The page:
Sports rivalries are a prime example of color clashing, and its effect upon a tense situation. In all American pro sports, most teams have a rival that either their fans do not like, sometimes players do not like the rival team. These games are among the most entertaining to watch, mostly due to the emotion level involved. Part of this emotion is built by team uniform colors.

Interestingly, in the four major American pro sports, there are examples in each that place a predominantly red team versus a predominantly blue one. Red and blue are polar opposites (complimentary). David Headley notices that “Blue agrees so well with other colours (sic) that it functions as one of the most flexible of all primary colours (sic), yet it retains its own identity with ease” (Headley 42). When seen together, they seem to flicker. This eye fatigue offers a stress level that is unknown to the observer, giving rise to further tension and emotion.

Modern society has seemed to erode the distinctions between art, music, theater, and fashion. Modern sports teams have now begun to follow. Consumers no longer buy sports apparel to show support for their team, as fashion and wearability have become the standard for buyers’ purchasing decision. Often a team’s success on the field is irrelevant to the buyer. More often color scheme, and perhaps more often, the color scheme’s impression determine a uniform’s selling ability.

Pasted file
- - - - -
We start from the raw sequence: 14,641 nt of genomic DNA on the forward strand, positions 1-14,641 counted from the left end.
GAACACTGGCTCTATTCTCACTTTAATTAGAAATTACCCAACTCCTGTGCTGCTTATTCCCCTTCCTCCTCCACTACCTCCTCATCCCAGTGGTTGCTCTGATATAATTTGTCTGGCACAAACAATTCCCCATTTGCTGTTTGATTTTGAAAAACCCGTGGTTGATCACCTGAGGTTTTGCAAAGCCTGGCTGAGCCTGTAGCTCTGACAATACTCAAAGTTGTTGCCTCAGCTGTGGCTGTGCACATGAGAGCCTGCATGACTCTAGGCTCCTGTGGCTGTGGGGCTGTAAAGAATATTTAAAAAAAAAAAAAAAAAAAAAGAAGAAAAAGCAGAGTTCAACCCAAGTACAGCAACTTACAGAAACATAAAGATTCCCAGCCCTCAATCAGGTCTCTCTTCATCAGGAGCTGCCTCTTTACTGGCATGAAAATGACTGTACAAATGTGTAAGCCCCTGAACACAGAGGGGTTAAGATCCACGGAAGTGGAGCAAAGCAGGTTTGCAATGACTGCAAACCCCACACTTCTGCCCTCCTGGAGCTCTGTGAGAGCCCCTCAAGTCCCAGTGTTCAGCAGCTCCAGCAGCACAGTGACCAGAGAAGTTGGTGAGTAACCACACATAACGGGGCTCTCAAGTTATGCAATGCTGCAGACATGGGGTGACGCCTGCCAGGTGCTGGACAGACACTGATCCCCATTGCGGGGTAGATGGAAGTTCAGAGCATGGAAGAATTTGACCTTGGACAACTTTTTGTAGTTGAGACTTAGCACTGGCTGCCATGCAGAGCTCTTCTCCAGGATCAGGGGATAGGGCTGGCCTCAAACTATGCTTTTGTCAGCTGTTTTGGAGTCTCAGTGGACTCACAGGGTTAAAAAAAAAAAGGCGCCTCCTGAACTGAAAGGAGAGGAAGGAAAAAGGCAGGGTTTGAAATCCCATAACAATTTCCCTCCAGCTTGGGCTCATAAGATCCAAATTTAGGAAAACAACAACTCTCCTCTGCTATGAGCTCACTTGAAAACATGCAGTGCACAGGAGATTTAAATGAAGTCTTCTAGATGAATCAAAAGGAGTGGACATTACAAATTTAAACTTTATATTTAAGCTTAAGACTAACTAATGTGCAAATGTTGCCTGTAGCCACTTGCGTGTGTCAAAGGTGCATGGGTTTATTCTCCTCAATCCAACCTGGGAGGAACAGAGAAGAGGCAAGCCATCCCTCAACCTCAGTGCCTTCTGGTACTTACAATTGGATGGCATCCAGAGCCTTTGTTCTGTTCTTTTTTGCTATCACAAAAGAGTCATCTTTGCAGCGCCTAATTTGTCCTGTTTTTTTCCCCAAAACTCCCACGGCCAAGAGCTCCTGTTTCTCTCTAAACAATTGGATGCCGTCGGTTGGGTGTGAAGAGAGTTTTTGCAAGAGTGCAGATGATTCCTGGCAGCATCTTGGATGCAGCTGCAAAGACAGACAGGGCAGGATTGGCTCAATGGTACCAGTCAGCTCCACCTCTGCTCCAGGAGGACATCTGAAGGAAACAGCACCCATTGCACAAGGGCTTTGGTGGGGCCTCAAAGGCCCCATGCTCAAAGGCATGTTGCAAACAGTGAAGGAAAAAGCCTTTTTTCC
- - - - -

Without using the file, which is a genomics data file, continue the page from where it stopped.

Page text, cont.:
The image that different colors portray is a huge factor. Gone are the days when uniform color was purely symbolic. Today, colors are both symbolic and psychological.